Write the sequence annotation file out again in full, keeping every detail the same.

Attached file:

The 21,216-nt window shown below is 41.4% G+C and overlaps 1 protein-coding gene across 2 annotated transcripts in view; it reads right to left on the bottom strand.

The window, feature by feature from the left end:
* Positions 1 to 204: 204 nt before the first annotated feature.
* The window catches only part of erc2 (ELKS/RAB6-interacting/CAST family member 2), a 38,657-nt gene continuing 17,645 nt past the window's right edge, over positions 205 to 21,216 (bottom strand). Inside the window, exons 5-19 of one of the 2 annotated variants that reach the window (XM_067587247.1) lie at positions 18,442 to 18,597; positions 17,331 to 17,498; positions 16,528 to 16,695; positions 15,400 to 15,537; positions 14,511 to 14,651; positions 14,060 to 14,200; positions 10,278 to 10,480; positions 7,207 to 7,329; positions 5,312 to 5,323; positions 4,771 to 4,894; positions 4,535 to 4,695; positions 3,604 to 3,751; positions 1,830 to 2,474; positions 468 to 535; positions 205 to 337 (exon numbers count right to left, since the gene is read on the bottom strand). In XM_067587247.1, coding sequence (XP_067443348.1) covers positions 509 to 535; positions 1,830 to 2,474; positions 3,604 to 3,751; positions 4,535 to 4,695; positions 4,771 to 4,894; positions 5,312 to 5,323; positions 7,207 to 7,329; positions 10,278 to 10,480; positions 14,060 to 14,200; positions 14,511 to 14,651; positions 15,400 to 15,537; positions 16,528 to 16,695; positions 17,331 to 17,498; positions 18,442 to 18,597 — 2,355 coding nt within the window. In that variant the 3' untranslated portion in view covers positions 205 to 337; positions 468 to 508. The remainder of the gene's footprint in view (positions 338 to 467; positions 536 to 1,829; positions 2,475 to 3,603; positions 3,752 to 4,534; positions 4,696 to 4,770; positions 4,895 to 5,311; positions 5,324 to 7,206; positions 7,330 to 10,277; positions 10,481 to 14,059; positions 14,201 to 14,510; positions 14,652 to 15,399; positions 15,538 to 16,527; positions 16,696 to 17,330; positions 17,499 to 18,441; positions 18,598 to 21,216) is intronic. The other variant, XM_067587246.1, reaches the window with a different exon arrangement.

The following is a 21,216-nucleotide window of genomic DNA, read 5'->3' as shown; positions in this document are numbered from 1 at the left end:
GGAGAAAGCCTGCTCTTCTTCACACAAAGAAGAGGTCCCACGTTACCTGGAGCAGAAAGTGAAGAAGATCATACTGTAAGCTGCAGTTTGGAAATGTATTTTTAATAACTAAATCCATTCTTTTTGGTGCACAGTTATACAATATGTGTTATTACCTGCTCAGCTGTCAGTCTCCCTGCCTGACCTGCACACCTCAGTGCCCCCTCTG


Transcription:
The 21,216-nt window shown below is 41.4% G+C and overlaps 1 protein-coding gene across 2 annotated transcripts in view; it reads right to left on the bottom strand.

The window, feature by feature from the left end:
* Positions 1 to 204: 204 nt before the first annotated feature.
* The window catches only part of erc2 (ELKS/RAB6-interacting/CAST family member 2), a 38,657-nt gene continuing 17,645 nt past the window's right edge, over positions 205 to 21,216 (bottom strand). Inside the window, exons 5-19 of one of the 2 annotated variants that reach the window (XM_067587247.1) lie at positions 18,442 to 18,597; positions 17,331 to 17,498; positions 16,528 to 16,695; positions 15,400 to 15,537; positions 14,511 to 14,651; positions 14,060 to 14,200; positions 10,278 to 10,480; positions 7,207 to 7,329; positions 5,312 to 5,323; positions 4,771 to 4,894; positions 4,535 to 4,695; positions 3,604 to 3,751; positions 1,830 to 2,474; positions 468 to 535; positions 205 to 337 (exon numbers count right to left, since the gene is read on the bottom strand). In XM_067587247.1, coding sequence (XP_067443348.1) covers positions 509 to 535; positions 1,830 to 2,474; positions 3,604 to 3,751; positions 4,535 to 4,695; positions 4,771 to 4,894; positions 5,312 to 5,323; positions 7,207 to 7,329; positions 10,278 to 10,480; positions 14,060 to 14,200; positions 14,511 to 14,651; positions 15,400 to 15,537; positions 16,528 to 16,695; positions 17,331 to 17,498; positions 18,442 to 18,597 — 2,355 coding nt within the window. In that variant the 3' untranslated portion in view covers positions 205 to 337; positions 468 to 508. The remainder of the gene's footprint in view (positions 338 to 467; positions 536 to 1,829; positions 2,475 to 3,603; positions 3,752 to 4,534; positions 4,696 to 4,770; positions 4,895 to 5,311; positions 5,324 to 7,206; positions 7,330 to 10,277; positions 10,481 to 14,059; positions 14,201 to 14,510; positions 14,652 to 15,399; positions 15,538 to 16,527; positions 16,696 to 17,330; positions 17,499 to 18,441; positions 18,598 to 21,216) is intronic. The other variant, XM_067587246.1, reaches the window with a different exon arrangement.

The following is a 21,216-nucleotide window of genomic DNA, read 5'->3' as shown; positions in this document are numbered from 1 at the left end:
GGAGAAAGCCTGCTCTTCTTCACACAAAGAAGAGGTCCCACGTTACCTGGAGCAGAAAGTGAAGAAGATCATACTGTAAGCTGCAGTTTGGAAATGTATTTTTAATAACTAAATCCATTCTTTTTGGTGCACAGTTATACAATATGTGTTATTACCTGCTCAGCTGTCAGTCTCCCTGCCTGACCTGCACACCTCAGTGCCCCCTCTG